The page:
Q3) Attempt an analysis of Achebe as a postcolonial writer. On the basis of on Things Fall Apart, and the other novels discussed in your study material.

Ans) Chinua Achebe, one of the most celebrated African authors, is often regarded as a prominent postcolonial writer. His works, including "Things Fall Apart," "No Longer at Ease," and "Arrow of God," provide insightful commentary on the effects of colonialism and the complexities of postcolonial African societies. Achebe's status as a postcolonial writer can be analysed through several key aspects:

  • Colonial Critique: Achebe's writings offer a powerful critique of the colonial legacy in Africa. "Things Fall Apart," his magnum opus, vividly depicts the impact of British colonialism on the Igbo society in Nigeria. Through the character of Okonkwo, Achebe illustrates the clash between traditional Igbo values and British colonialism, highlighting the destructive consequences of colonial intrusion.

  • Decolonization and Identity: Achebe explores the process of decolonization and its effect on individual and collective identities. In "No Longer at Ease," he portrays the struggles of Obi Okonkwo, a young Nigerian educated in England, as he navigates the complexities of postcolonial identity. Obi's experiences reflect the tensions between his African heritage and Western influences, showcasing the challenges faced by many Africans during the postcolonial era.

  • Language and Narrative Voice: Achebe's use of language is significant in his postcolonial literature. He writes in English, the language of the colonizers, but he also infuses his narratives with Igbo phrases and proverbs. This bilingual approach allows him to bridge the gap between colonial and indigenous cultures while asserting the importance of African languages and oral traditions in storytelling.

  • Reclaiming African History and Culture: Achebe's novels contribute to the reclamation of African history and culture. In "Arrow of God," he explores the role of the Igbo priesthood and religious practices, shedding light on the richness of African traditions that were often dismissed or misrepresented during colonial rule. By doing so, Achebe challenges the Eurocentric narratives that dominated African history.

  • Complex Characters and Realism: Achebe's characters are multi-dimensional, reflecting the complexities of postcolonial African societies. He portrays individuals who grapple with moral dilemmas, social change, and the tension between tradition and modernity. These characters resonate with readers because they mirror the challenges faced by Africans in a rapidly changing world.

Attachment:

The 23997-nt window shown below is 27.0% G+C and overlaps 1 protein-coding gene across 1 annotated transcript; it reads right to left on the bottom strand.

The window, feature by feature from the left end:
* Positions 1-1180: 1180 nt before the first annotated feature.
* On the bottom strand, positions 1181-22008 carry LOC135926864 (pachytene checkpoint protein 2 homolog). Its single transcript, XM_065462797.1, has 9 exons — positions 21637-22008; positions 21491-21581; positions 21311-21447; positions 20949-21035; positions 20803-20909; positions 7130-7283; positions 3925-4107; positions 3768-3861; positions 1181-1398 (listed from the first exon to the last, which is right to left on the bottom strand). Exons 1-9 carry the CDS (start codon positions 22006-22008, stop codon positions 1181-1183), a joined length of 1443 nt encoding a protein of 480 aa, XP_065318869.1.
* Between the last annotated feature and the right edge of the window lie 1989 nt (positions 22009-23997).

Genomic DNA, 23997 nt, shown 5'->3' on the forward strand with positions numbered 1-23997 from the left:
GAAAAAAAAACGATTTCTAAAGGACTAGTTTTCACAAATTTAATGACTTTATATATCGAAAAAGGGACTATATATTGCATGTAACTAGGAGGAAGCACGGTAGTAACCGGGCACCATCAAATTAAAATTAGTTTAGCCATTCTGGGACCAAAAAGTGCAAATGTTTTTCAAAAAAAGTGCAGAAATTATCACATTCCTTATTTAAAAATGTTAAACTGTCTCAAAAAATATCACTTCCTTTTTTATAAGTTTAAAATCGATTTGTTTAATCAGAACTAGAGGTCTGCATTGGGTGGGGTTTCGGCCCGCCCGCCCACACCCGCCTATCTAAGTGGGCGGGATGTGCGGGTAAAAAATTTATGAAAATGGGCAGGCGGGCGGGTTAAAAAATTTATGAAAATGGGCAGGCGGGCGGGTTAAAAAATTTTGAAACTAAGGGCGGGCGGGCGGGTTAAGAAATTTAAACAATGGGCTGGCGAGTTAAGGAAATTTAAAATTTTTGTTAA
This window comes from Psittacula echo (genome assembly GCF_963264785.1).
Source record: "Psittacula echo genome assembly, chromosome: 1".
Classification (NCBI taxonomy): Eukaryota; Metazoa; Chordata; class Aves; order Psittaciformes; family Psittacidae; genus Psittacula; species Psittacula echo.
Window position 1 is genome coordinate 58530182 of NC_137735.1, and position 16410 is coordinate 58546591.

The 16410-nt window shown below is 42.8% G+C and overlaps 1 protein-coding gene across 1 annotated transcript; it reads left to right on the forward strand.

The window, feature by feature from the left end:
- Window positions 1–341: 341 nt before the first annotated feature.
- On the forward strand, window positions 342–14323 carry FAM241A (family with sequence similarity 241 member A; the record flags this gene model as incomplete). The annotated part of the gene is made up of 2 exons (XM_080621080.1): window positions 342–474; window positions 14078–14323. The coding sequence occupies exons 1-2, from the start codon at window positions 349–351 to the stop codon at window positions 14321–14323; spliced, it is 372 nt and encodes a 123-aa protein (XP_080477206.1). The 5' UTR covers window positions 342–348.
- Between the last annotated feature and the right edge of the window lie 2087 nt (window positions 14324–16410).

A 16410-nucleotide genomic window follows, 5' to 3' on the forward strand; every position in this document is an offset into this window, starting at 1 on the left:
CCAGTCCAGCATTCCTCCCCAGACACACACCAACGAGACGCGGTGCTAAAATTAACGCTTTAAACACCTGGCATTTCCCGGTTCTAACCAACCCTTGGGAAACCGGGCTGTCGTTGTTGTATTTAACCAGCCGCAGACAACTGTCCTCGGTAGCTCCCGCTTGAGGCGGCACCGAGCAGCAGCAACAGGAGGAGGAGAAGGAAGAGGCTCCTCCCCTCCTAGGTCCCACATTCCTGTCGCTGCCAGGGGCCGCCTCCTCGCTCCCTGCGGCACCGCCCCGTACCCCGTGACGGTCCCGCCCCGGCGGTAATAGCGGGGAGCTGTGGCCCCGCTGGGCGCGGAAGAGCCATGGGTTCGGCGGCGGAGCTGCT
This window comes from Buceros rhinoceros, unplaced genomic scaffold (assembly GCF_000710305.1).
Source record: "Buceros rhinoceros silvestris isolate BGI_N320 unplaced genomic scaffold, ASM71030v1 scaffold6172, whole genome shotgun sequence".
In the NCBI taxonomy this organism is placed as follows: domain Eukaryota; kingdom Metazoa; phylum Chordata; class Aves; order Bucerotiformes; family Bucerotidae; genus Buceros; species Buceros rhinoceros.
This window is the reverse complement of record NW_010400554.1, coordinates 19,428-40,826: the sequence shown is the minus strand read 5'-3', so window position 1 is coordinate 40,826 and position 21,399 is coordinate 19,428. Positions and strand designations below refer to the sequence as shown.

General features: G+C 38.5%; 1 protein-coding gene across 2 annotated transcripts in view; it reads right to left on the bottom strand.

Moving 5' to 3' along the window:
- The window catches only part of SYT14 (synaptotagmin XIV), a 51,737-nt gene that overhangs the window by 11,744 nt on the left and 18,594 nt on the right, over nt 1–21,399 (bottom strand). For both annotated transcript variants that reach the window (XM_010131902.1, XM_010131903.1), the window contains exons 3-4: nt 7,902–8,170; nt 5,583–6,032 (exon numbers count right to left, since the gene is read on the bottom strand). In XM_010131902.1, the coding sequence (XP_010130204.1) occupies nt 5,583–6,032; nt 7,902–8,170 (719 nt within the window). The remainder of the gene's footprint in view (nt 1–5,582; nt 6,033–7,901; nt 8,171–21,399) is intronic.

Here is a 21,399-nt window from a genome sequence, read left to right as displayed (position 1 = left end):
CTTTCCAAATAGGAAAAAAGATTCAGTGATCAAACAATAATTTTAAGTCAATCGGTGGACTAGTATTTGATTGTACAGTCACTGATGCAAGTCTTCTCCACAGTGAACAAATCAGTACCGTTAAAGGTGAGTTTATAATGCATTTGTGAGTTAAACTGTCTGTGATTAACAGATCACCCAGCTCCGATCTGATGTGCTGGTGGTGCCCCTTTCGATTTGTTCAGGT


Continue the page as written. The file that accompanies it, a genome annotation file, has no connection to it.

• Critique of Neocolonialism: Achebe's later works, such as "Anthills of the Savannah," delve into the neocolonial challenges faced by African nations after achieving political independence. He scrutinizes the corruption, political instability, and abuse of power that persisted in many African countries in the postcolonial period.

  • Influence on Postcolonial Literature: Achebe's contributions to postcolonial literature extend beyond his own works. He played a pivotal role in shaping the discourse on African literature and identity. His essay "An Image of Africa: Racism in Conrad's 'Heart of Darkness'" is a seminal critique of colonial-era literature and continues to influence discussions on race, representation, and colonialism in literature.

Q4) Analyse Sunlight on a Broken Column as a partition novel told through the eyes of a child narrator. Does the type of narrator make a difference to the way in which events are perceived?

Ans) "Sunlight on a Broken Column" by Attia Hosain is a significant work of literature that provides a unique perspective on the Partition of India through the eyes of a child narrator. The choice of a child narrator has a profound impact on the way events are perceived and adds layers of complexity to the novel.

Child Narrator's Perspective:

  • Innocence and Naivety: The child narrator, Laila, offers a lens through which the traumatic events of Partition are viewed with innocence and naivety. Her limited understanding of the complexities of politics and religious tensions allows readers to see how ordinary people, especially children, were caught up in events beyond their comprehension.

  • Emotional Resonance: Laila's narrative voice is emotionally resonant. Her observations and reactions are unfiltered and honest, reflecting the raw emotions experienced during Partition. This emotional depth adds authenticity to the narrative and allows readers to empathize with the characters' pain and confusion.

  • Personal and Intimate: Laila's perspective is personal and intimate. As a child, she is closely connected to her family, particularly her grandmother, and her observations center on the domestic sphere. This intimacy provides a contrast to the broader political and social events of Partition, highlighting the impact on individual lives.

Impact of the Child Narrator: